"YES!"

Ask any startup entrepreneur if they'd like to "go global" and you're likely to get a resounding affirmative response.

But "going global" is much easier said than done. To get straight talk on how to go global from someone who has actually executed successfully, I talked with someone who has done it, as well as anyone on the planet. Patrick Llewellyn is the CEO of 99 Designs, an online graphic design marketplace based in San Francisco with offices today in Melbourne, Berlin, Paris, London and Rio de Janeiro. This is what Patrick shared:

A startup that wants to go global has to build trust in each new market locally. Customers respond to companies that provide a service tailored to their needs, so localization is essential. But it's both time-consuming and expensive. As an Australian company, 99designs needed to think about this from the start. Australia is a small market (22 million people) with little venture capital, so we were always US-focused, in terms of both our URL and the currency we used. In 2010, we physically moved to the US to further localize for that market, and today we have staff in the US, Australia, Europe, Brazil and Japan. Despite our current reach, we still think like a bootstrapped startup, and we've managed to go global while using a minimum of resources. Here's how:

 

1. Start Simple

Localization, when done correctly, is a multi-pronged approach, requiring time, development, and support. The obvious minimal starting point is a website on a regional domain operating in the local language. But your next step should be to hire one support person to give you feedback about local customers' desires, or their complaints. You can hold off on other aspects of localization, such as offering adapted payment options, while you are building your initial presence. But you do need that crucial element of a person fluent in the local language and culture who can relay feedback.

 

2. Localize Your Support

We have learned that in each new market we need to quickly be able to offer the full complement of local language support--phone, chat, and email. We offer these in the languages of all of the localized versions of our site and one way we have done it early on in the testing phase is by hiring native speakers through freelancing sites like oDesk (now Upwork). This lets us affordably test how much and what kind of support we will need before we hire ongoing staff.

 

In a similar way we contract with local PR people to help check the translation of our website, design local marketing or branding materials and create local events and a social campaigns.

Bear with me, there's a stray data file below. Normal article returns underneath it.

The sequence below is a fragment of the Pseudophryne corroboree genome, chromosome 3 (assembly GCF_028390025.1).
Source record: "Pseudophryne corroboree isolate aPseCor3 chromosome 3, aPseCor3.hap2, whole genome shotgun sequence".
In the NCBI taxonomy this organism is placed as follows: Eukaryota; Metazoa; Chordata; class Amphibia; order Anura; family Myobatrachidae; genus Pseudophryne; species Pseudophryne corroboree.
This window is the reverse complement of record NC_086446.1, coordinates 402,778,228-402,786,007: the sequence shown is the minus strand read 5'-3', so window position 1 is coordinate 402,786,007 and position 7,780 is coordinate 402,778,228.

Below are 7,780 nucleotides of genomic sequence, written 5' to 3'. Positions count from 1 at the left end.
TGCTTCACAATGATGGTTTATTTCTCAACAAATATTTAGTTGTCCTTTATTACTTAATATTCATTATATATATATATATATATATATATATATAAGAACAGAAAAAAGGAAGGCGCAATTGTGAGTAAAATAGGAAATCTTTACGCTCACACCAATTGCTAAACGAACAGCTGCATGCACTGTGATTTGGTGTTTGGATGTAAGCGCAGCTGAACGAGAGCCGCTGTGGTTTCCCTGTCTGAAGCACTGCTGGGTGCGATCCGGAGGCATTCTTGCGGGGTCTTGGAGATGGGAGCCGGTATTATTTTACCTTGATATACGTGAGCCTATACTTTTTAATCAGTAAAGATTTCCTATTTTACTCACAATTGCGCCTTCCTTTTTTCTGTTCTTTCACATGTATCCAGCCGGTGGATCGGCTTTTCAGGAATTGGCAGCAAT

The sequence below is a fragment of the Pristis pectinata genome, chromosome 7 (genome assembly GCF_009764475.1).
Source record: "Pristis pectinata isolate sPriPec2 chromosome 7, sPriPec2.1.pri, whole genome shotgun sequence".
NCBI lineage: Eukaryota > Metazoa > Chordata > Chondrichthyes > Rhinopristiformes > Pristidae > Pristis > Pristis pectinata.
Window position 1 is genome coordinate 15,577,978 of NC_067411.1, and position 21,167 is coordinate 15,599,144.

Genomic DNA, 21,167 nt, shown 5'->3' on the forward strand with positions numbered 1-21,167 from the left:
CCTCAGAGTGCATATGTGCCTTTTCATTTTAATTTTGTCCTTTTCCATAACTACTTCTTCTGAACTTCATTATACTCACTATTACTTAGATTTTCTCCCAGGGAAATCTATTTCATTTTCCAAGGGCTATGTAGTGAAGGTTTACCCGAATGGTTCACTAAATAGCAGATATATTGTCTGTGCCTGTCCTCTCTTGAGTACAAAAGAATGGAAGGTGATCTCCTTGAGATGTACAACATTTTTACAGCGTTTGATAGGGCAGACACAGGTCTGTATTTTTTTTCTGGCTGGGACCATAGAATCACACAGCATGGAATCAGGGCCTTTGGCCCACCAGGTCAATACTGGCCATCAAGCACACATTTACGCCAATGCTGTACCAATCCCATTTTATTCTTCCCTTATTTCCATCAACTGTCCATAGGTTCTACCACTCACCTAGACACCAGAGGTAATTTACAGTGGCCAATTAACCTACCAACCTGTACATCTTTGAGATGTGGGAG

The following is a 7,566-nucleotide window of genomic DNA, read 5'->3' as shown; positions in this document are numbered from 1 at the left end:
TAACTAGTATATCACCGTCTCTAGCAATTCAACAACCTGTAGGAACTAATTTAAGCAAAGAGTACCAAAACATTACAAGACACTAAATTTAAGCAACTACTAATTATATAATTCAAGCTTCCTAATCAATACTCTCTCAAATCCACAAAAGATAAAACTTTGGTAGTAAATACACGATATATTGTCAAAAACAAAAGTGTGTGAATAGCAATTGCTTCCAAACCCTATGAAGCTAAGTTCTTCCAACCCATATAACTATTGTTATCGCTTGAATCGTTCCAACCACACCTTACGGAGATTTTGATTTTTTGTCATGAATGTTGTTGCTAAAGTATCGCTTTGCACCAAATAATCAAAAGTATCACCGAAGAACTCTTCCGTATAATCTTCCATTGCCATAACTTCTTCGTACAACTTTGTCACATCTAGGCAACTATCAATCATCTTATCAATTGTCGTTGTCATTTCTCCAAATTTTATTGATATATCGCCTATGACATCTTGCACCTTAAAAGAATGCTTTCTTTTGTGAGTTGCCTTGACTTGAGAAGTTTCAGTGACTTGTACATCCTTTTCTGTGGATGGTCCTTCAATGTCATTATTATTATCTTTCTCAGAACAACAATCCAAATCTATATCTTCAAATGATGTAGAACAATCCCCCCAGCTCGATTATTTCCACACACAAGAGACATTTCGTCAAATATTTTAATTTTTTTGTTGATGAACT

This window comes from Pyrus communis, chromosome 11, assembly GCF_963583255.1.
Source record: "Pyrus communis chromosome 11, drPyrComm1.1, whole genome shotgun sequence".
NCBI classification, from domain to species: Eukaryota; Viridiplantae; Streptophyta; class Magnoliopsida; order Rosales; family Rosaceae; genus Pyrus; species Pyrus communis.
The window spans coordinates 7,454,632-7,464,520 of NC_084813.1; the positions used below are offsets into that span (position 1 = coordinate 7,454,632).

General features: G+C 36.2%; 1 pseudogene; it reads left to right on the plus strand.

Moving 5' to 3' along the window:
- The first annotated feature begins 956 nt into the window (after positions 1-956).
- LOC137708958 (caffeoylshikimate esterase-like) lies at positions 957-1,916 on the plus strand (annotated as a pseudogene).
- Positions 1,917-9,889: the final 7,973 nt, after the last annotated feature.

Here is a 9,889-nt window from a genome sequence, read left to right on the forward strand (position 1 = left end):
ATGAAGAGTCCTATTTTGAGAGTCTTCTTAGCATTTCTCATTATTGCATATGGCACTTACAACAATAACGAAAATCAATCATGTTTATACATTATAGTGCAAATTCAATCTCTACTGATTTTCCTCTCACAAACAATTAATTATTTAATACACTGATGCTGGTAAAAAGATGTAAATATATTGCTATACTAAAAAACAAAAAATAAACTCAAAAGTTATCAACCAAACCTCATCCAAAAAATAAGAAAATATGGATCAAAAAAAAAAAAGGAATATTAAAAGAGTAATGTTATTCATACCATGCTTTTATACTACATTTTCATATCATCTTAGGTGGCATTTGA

3. Buy to Build

One way to enter a market affordably is to acquire a smaller business that already has local traction and presence. This gives you both market entry and instant local reference data to test against and, unlike just opening an office, it also creates a newsworthy event. There are obvious PR, social media, and SEO benefits to that kind of event, but just as importantly it shows your commitment to the region or country.

 

4. Use Managers as Mini Startups

Even though we're headquartered in the US, we believe that markets are best managed locally. Our one major hire in each new market we enter is a country manager. We then ask that person to treat their operation as its own mini-startup. After initial support from local PR and marketing, our country managers do it all solo: they drive strategy, head up the marketing, create events, and do all the ongoing local translation. This streamlined model means each country manager owns that market's metrics. We work together to set their goals and targets, and every week they report back to our head office on how they're doing.

There are huge advantages to this model. The country managers learn the business in incredible depth. They're actually more efficient within their market than we could ever be, because they are truly immersed. They're able to create an authentic tone with customers because they understand both the region and our business. Meanwhile, as they launch, test, and iterate, we learn what we will need to build out in order to support that market on a sustainable ongoing basis.

 

5. Find the Right Tools

In a global company communication is essential, and time is money. 99designs relies on a few basic tools to keep our teams together. Dropbox, Slack, and Basecamp are great tools familiar to most people in startups. We also use Trello for project management and Blue Jeans for video conferencing. Information sharing we handle with Atlassian Confluence, dashboards are displayed using Geckoboard, and for real-time collaboration, we use Google Docs. We also use Smartling, a translation management platform that lets us quickly launch versions of our site in different languages, while controlling costs around translation.

 

Going global is costly in terms of time, money, and focus. It's a great way to grow your business, but it's a longer-term investment that you should only take on when you are well-capitalized and have organizational bandwidth. Even if you are well-capitalized, your best chance of success lies in sparing your resources and developing a strong connection with your new market. But it's also worth remembering that, in the words of Nelson Mandela, "It always seems impossible until it's done."

 

Published on: Oct 5, 2015
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